The typical range of f-stops used in photography is f/1, f/1.4, f/2, f/2.8, f/4, f/5.6, f/8, f/11, f/16, f/22, f/32.
You halve the amount of light getting in as you go from each full stop to the next (small to larger f-stop numbers). So any images will be half as bright (all other things being equal).
You might notice that each number is simply the number before multiplied by roughly 1.4. In fact, several numbers are rounded to make them easier to remember.
And the true multiplier is the square root of two. (1.414… with a few more decimal places!)
The reason why f-stops don’t progress in a smooth sequence? The amount of light the aperture lets in isn’t proportional to its diameter but to its area.
Imagine you were drawing squares on a piece of paper. A square measuring one inch on all sides would be one square inch.
If you wanted to double the area, you couldn’t just double the length of the sides. That would give you a square with an area of 2 x 2 or four square inches.
Instead, multiply the sides by—you guessed it—the square root of two (or 1.414…).
A square with sides of approximately 1.414 inches would have an area of 1.414. x 1.414. Rounded up, this is two square inches.
If you understand the math, you understand why doubling the f-number means taking away two stops. For example, let’s say we’re going from f/8 to f/16.
This means dividing the length by twice as much to get the new aperture and halving the diameter. This means it’s only a quarter of the old area or two full stops smaller.
Full Stops, 1/2 Stops and 1/3 Stops
Most modern mirrorless cameras and DSLRs have aperture scales measured in thirds (1/3) of a stop. But you can usually change them to full or half (1/2) stops if you want to.
This makes the math even more complicated! But our f-stop chart shows the full aperture scale with full stops, half stops, and thirds of a stop in an easy manner.
No photographer memorizes the whole scale. So you don’t need to worry about it. All you need to know is the number of “clicks” on the aperture dial between the two settings.
You should feel three clicks if you want to open the aperture by one full stop. You should only feel one or two clicks if you only need a third (1/3) or two-thirds (2/3) of a stop.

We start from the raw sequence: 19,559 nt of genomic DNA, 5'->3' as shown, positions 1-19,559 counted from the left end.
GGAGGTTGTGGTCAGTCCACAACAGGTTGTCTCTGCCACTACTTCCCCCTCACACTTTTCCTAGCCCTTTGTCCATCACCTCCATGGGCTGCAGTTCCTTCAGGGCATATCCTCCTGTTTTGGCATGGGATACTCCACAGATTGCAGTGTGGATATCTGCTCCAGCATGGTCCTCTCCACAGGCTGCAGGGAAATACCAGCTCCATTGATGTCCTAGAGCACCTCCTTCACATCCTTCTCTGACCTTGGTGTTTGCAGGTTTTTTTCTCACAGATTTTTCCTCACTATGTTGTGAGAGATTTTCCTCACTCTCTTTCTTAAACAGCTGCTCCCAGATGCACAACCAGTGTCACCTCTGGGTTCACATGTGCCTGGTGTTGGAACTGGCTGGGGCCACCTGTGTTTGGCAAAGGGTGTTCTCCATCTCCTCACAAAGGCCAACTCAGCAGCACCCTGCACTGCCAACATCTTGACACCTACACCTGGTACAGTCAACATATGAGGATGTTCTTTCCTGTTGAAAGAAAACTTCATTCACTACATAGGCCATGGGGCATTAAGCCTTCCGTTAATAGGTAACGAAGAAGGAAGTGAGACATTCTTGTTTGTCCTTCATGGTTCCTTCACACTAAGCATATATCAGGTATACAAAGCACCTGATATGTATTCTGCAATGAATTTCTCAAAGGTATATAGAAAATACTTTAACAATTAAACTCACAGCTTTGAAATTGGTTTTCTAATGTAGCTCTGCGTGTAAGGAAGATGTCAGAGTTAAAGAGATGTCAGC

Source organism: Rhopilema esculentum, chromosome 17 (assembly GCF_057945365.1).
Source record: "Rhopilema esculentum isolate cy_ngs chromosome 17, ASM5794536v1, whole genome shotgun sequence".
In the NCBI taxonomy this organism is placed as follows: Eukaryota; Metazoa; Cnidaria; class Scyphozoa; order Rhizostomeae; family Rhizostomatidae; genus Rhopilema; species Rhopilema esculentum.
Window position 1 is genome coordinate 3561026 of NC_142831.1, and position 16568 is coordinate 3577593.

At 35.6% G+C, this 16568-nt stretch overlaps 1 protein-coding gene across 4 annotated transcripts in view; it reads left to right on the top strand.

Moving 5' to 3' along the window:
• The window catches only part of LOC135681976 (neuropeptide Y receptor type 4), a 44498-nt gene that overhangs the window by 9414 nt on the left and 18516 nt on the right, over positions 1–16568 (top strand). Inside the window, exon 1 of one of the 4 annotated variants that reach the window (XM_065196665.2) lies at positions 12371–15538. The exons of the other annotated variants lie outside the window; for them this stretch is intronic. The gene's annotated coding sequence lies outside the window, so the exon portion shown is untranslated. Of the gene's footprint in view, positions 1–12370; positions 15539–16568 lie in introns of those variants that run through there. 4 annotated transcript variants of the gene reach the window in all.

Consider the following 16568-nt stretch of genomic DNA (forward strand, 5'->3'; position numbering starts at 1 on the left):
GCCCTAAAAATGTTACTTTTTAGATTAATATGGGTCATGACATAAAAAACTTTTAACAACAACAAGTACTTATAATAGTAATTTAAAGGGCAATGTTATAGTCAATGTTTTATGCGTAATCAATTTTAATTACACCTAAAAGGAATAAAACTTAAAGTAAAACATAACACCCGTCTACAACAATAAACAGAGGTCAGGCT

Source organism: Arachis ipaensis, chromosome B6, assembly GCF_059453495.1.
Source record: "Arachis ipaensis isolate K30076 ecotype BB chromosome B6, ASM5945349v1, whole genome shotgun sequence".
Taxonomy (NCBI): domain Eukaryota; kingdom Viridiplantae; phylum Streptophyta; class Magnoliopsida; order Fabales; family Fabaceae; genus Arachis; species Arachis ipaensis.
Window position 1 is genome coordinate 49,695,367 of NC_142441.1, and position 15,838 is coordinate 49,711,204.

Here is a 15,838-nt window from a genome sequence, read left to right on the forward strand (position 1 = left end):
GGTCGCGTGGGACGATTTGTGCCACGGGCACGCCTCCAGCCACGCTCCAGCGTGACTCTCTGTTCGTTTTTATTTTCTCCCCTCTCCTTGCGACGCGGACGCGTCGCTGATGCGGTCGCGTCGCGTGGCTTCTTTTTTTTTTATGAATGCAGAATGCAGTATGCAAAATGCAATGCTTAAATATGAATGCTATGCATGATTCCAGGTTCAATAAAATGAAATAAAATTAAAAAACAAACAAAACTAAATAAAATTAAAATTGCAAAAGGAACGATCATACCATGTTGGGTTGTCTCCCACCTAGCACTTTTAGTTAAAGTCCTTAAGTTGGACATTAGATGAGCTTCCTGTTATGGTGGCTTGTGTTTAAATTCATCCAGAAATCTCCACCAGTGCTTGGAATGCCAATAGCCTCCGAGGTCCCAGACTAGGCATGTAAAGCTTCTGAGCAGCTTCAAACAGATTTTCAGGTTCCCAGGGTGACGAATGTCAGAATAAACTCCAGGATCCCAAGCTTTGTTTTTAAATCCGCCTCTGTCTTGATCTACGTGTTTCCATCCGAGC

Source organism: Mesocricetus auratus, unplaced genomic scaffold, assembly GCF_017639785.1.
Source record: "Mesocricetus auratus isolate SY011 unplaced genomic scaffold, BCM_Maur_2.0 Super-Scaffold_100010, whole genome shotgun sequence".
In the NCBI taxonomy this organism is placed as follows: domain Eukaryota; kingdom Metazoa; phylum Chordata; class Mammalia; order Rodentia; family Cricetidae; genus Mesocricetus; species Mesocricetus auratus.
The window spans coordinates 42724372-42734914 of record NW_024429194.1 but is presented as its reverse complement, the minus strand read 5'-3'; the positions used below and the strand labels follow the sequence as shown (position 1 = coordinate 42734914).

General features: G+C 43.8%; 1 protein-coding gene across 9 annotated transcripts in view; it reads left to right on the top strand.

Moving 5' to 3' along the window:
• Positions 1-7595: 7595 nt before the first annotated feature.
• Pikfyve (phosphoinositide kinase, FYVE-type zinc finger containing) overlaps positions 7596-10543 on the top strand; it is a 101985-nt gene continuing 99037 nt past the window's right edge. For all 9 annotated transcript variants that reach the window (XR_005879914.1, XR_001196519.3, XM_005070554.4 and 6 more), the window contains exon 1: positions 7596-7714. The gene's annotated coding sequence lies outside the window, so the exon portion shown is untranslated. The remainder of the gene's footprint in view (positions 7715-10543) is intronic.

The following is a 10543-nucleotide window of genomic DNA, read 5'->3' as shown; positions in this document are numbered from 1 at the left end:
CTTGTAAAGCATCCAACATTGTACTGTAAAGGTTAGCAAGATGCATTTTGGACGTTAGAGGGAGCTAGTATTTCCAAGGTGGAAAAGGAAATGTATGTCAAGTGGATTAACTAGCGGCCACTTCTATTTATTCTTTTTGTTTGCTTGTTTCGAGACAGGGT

Just make sure you’re turning it the right way!
How to Use F-Stops
Once you’ve understood f-stops, you’re ready to start using them! The aperture is one way of adjusting the exposure of an image. But it also helps to control the depth of field.
You need the right exposure mode to change the aperture on most modern cameras.
Exposure modes let you choose between convenience and control. If you choose Auto, Program, or one of the Scene modes, the camera will select all the exposure settings for you.
But that might not work well if you’re shooting in difficult lighting conditions or trying for an “arty” effect!
If you want to control the aperture directly, you must be in Aperture Priority or Manual mode:
- Aperture Priority mode lets you choose your own aperture. But the camera will work out the correct shutter speed and ISO (if you’re using Auto ISO).
- Manual mode lets you choose all three settings—the aperture, shutter speed, and ISO.
But many photographers use Auto ISO to avoid worrying about exposure. The camera will simply pick the correct ISO to suit the lighting conditions.
Aperture controls vary by manufacturer and camera model. But most cameras have a dial at the front of the body that you can turn to select the f-stop.
You should ask yourself what you’re trying to do to decide which one to choose. Do you want to change the exposure or the depth of field?
If you want to brighten or darken the image, you must be in Manual mode with the Auto ISO switched off. Otherwise, the camera will compensate by changing the shutter speed or the ISO.
Narrowing your aperture by a stop (like f/5.6 to f/8) will halve the brightness. Widening your aperture by a stop (like f/8 to f/5.6) will double it.
If you want to change the depth of field, you need to be in Aperture Priority or Manual mode. The larger the f-number, the larger the depth of field.
But it also depends on the lens focal length and your distance from the subject. The longer the camera lens and the closer you are, the shallower the depth of field.